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Review: Michael Bay Doing Exactly What Michael Bay Does Best in Dark of the Moon

Transformer: Dark of the Moon

It’s a weird thought. Why would someone be surprised when a movie is exactly what you’d expect from a certain director? Why should anyone be shocked that Transformers: Dark of the Moon was anything less than a stereotypical Michael Bay movie? Well the answer is that you shouldn’t be. Dark of the Moon was a tribute by Bay to Bay, exploiting (once again), all the things that he has built his movie legacy around.

There were actually points of improvement in this movie, in comparison to the first two Transformers films. One of the main critiques with the first two movies came in the way Bay shot his action sequences. While they were very elaborate and well thought out, they moved at a speed that could induce motion sickness. Improved upon in the second movie, Dark of the Moon nails the action sequences like no other Bay film has. Almost every action scene is put into slow motion, allowing the audience to actually watch the intricate battle battles.

Another element to any Bay film is an overall lack of a strong plot and educated dialogue. While the dialogue won’t be winning any writing awards (see Shia LaBeouf yelling “Run” about 36 times), the plot is actually visible. Take a step back and try to remember the point of the second Transformers movie, Rise of the Fallen. Can’t really put it all together? That’s because it was almost non-existent.

Dark of the Moon features a plot that’s easy to understand and follow but complex enough to feature a few solid twists. This shift for Bay also saw him bring in a host of new actors and actresses to help solidify a cast that hasn’t changed much over three movies. Patrick Dempsey, Frances McDormand, John Malkovich and Ken Jeong help bring depth to the movie in a way that running, screaming actors and actresses can’t. The nerds out there will appreciate another huge addition to the cast. With original voice actor Peter Cullen voicing Optimus Prime and Hugo Weaving voicing Megatron, Sci-Fi legend Leonard Nimoy steps in to play Sentinel Prime, one of the movies focal points.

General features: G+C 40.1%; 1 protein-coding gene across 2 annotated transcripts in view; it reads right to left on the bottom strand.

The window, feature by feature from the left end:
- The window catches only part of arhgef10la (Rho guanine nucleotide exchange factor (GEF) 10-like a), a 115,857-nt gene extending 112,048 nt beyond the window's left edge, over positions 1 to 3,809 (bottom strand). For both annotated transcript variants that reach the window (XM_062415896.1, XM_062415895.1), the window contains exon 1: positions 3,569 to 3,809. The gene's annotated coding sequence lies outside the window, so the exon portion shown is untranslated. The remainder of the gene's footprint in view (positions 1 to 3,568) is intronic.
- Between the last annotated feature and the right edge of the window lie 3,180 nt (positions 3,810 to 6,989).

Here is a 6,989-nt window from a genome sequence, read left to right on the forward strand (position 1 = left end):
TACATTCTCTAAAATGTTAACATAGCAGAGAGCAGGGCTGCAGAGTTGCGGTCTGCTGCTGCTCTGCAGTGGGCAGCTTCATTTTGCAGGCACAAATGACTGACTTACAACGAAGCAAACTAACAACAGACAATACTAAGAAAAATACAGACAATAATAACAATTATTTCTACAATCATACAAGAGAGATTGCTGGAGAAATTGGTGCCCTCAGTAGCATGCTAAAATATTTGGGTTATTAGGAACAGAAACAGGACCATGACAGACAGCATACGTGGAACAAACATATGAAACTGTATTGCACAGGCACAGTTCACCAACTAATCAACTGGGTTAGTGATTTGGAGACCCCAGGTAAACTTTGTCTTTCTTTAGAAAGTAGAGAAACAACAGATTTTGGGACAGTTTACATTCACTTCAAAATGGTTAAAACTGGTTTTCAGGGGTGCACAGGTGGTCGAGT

The largest change to the movie was the removal of Megan Fox as LaBeouf’s love interest. She was replaced, almost seamlessly by british actress Rosie Huntington-Whiteley, who’s previous experience is as a Victorious Secret model. How Michael Bay is this? To replace Fox, someone who had openly complained about Bay’s exploitation of women in his films, why not bring in someone with zero acting experience? This was a middle finger to Fox if there ever was one.

Rosie Huntington-Whiteley

Rosie’s presence in the movie serves as eye candy. If you thought there were a lot of scenes featuring a half naked Fox in the first two movies, you haven’t seen anything yet. With almost no inhibitions, Rosie spends a huge amount of time changing clothes, or bending over in front of the camera. As if Rosie was in the room when Fox told Bay she didn’t want to be exploited, she seemed to embrace the arrangement.

When push comes to shove, you have to remember what type of movie you’re going to see. Will this movie win any major awards? No. Will it make a lot of money? Yes. The movie is totally worth the price of admission, acting as a perfect summer blockbuster and showing that Michael Bay might actually be listening to his fans. The improvements over the last Transformers movie are glaring and Dark of the Moon is a winner.

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